13 March 2012

Paper on 9/11 education/viewpoints

16 February 2008
Summary Response Essay

                “Mr. Barrett, who has a one-semester contract to teach a course titled ‘Islam: Religion and Culture,’ acknowledged on a radio talk show that he has shared with his students his strong conviction that the destruction of the WTC was an inside job perpetrated by the American government.”
                The uproar in the aftermath of Barrett’s statement was enormous.  Many urged the school to fire Barrett for spreading this idea to his students.  The administration stood by the teacher because he shared this information, not as propaganda for recruitment, but to show another view of 9/11, which has so many different viewpoints.
                The foundation of our educational institution is being able to teach just about anything without fear of persecution.  Many events in history have polar-opposite viewpoints and people need to understand all sides to truly understand history.  Barrett was teaching his students about a less favored view of 9/11, but there are many thousands who believe it as well.
                With almost any history book, they show the common belief of the area for which they are made, though those beliefs may not be how the rest of the world views things.  Darwin has proven the theory of evolution, but there are still many religious folks who choose to believe God created us, and they have a right to their viewpoint.  Believe it or not, there are still those who believe the world is flat even with all the outstanding evidence that proves otherwise.  They should believe what they want to believe, they have chosen how they wish to live their own lives and everyone is entitled to do so as long as no harm comes upon others because of them.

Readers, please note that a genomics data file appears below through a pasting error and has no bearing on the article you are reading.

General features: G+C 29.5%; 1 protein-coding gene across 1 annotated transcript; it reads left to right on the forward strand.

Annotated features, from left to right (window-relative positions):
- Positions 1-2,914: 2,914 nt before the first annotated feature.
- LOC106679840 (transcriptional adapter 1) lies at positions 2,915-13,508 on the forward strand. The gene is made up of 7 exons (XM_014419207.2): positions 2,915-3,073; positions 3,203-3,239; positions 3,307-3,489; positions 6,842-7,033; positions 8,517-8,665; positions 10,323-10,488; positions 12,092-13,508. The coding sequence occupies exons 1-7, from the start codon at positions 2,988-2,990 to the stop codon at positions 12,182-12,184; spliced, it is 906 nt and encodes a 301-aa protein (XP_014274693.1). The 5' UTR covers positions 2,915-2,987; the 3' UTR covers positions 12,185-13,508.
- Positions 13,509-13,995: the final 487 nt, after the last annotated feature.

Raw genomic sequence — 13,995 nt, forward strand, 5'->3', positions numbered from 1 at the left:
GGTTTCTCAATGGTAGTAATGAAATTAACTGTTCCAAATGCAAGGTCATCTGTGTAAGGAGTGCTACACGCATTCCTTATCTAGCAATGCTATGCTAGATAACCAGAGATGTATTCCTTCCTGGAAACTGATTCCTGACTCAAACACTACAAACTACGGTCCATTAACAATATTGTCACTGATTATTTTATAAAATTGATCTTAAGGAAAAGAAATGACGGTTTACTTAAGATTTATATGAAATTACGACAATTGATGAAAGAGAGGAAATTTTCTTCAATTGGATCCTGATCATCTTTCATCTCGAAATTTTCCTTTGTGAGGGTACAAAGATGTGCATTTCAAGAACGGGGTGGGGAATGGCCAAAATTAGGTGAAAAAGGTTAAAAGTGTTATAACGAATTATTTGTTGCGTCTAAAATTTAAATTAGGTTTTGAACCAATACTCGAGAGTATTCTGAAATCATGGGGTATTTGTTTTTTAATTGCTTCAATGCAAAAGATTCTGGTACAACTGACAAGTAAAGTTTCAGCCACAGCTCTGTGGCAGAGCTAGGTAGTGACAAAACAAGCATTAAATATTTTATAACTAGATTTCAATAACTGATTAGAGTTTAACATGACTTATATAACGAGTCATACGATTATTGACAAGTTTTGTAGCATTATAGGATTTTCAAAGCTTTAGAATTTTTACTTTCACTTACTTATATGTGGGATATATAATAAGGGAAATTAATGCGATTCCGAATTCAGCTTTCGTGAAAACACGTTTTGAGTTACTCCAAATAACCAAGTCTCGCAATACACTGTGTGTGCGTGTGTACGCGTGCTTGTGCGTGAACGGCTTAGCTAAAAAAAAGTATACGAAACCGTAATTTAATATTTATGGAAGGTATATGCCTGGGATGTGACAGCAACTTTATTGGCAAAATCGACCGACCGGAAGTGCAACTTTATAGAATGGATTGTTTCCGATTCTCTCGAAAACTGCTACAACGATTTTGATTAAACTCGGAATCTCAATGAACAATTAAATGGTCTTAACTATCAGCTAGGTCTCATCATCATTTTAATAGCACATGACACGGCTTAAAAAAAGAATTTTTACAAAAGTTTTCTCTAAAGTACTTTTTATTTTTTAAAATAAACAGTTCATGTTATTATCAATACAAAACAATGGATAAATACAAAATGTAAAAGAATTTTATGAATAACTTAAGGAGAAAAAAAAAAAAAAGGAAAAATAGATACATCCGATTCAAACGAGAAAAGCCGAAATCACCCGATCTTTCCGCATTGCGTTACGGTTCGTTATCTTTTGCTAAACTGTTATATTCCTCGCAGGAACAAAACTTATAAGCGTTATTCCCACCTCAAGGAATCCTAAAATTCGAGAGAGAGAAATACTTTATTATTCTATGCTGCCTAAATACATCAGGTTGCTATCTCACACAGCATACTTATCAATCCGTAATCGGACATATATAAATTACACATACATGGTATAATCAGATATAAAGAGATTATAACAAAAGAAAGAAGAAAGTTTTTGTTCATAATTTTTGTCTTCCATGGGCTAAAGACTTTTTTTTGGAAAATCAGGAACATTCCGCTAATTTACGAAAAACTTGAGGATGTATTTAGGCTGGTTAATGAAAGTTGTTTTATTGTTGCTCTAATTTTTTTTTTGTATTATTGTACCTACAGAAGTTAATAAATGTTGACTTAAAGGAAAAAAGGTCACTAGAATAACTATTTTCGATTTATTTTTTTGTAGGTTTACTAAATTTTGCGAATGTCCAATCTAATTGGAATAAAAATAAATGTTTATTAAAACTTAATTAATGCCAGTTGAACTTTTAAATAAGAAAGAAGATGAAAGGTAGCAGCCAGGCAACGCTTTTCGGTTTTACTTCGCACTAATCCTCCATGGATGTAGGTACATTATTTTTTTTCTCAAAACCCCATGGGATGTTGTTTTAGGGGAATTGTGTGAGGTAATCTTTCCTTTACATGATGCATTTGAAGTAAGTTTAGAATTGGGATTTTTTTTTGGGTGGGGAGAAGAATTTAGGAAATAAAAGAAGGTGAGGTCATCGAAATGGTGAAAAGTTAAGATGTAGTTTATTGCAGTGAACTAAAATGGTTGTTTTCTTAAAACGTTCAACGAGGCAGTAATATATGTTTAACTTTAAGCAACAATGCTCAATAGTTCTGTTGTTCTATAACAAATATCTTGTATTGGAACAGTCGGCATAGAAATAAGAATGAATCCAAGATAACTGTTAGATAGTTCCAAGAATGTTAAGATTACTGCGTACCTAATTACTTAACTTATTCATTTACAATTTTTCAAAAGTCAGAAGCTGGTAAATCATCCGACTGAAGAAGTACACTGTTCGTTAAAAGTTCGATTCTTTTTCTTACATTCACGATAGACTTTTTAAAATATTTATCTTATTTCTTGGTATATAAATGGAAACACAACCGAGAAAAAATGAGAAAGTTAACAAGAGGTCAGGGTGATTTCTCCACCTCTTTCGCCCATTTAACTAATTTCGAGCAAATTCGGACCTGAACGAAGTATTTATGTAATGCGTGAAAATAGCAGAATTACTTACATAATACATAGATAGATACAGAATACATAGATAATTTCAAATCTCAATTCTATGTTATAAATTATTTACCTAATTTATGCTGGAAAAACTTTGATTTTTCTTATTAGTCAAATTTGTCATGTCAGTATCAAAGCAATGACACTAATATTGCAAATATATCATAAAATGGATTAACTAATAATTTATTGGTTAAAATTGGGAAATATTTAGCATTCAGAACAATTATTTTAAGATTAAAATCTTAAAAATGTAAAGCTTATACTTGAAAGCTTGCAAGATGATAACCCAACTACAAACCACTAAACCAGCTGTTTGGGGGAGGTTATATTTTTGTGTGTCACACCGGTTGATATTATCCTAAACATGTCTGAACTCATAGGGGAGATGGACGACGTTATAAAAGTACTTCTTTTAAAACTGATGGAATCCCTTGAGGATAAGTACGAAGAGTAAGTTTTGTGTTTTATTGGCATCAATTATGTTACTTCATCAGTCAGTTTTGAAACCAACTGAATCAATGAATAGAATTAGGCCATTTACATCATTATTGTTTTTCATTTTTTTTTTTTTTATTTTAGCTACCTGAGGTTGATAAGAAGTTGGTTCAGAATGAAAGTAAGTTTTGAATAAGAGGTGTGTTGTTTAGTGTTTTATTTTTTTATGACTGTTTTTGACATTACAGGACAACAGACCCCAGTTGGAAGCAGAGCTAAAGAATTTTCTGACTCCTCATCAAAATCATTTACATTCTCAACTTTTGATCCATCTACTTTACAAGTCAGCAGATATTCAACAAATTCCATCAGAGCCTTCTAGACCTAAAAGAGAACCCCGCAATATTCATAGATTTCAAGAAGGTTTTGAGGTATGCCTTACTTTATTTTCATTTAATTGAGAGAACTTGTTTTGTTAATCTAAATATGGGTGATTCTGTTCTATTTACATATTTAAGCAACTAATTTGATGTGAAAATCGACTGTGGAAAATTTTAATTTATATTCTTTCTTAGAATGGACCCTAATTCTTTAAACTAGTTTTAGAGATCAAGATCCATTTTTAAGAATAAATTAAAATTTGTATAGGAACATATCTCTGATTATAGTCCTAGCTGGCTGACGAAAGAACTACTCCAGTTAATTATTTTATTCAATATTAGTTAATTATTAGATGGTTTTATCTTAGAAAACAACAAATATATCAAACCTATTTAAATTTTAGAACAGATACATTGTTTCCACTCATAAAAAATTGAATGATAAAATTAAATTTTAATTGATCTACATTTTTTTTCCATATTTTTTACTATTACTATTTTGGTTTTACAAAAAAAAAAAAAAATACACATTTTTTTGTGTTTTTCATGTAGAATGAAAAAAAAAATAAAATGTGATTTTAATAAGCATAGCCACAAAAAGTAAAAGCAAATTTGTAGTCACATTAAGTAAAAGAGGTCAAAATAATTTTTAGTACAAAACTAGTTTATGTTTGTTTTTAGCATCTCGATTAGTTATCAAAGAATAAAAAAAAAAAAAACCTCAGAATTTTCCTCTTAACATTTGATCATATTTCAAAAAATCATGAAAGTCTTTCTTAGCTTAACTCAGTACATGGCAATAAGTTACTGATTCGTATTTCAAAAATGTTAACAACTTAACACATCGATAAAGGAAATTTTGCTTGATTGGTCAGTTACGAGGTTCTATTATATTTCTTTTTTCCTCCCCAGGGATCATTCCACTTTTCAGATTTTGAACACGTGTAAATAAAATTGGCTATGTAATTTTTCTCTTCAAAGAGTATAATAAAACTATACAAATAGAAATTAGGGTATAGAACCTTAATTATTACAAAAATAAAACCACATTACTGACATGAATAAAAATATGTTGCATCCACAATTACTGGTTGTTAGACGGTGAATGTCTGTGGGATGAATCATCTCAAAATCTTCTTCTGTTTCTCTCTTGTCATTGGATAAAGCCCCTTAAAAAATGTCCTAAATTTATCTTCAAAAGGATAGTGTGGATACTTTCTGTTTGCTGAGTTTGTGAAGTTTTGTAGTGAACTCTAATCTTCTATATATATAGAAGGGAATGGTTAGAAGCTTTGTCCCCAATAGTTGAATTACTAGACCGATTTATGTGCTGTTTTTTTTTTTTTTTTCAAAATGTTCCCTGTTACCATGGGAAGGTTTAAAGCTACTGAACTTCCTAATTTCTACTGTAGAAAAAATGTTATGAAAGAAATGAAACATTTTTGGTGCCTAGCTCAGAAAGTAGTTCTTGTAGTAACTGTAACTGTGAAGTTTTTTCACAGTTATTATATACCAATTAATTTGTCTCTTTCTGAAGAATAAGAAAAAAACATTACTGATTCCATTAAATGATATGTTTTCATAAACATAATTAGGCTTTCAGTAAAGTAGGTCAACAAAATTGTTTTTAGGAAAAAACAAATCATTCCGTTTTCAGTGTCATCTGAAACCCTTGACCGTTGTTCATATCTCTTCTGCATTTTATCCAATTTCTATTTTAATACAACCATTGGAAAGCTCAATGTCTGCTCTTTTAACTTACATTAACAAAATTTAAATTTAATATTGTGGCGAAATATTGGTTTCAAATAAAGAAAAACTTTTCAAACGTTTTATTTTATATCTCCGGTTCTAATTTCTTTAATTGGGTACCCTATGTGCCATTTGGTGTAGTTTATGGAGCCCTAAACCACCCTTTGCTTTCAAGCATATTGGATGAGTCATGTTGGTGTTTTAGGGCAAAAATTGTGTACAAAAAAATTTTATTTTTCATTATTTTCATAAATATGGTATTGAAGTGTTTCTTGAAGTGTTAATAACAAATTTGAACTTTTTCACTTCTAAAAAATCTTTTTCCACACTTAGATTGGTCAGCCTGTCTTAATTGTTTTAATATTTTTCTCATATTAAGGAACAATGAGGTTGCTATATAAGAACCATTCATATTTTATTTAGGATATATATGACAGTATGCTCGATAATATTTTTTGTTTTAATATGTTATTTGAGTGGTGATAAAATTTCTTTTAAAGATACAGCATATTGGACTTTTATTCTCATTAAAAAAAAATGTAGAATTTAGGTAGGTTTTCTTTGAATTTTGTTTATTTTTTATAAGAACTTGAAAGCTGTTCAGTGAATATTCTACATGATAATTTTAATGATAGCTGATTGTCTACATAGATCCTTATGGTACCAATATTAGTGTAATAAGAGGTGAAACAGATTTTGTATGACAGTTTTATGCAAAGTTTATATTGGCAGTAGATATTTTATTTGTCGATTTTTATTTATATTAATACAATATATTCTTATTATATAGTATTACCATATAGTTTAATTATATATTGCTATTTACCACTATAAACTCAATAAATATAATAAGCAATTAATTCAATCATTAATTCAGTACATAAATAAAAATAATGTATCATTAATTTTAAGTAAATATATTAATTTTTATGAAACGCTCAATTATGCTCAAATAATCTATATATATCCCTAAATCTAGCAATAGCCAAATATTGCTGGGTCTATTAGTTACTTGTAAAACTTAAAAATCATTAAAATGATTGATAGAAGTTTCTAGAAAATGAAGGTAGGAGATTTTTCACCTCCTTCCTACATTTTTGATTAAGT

Teachers these days have to teach a lot of material, some that may even cause issues in the classroom.  Things like the Holocaust and Nazis, or civil rights and the KKK are very important to understanding the world today, but tend to leave a bad taste in people’ mouths.  Understanding why the parties involved felt the way they did helps students understand how the world got to this point in history.  That doesn’t mean the students have to adopt the beliefs of the KKK, civil rights fighters, Nazis, or Jews, it hopefully just makes them less ignorant to hopefully never let these things happen again.
                As long as Barrett didn’t try to make his students believe his theory, he did nothing wrong.  Frankly, if college students can’t pick out their own truths by now, then they have no business in an institute of higher education.  No one outside of the college should be interfering with what they teach on campus unless it will cause bodily harm to others.

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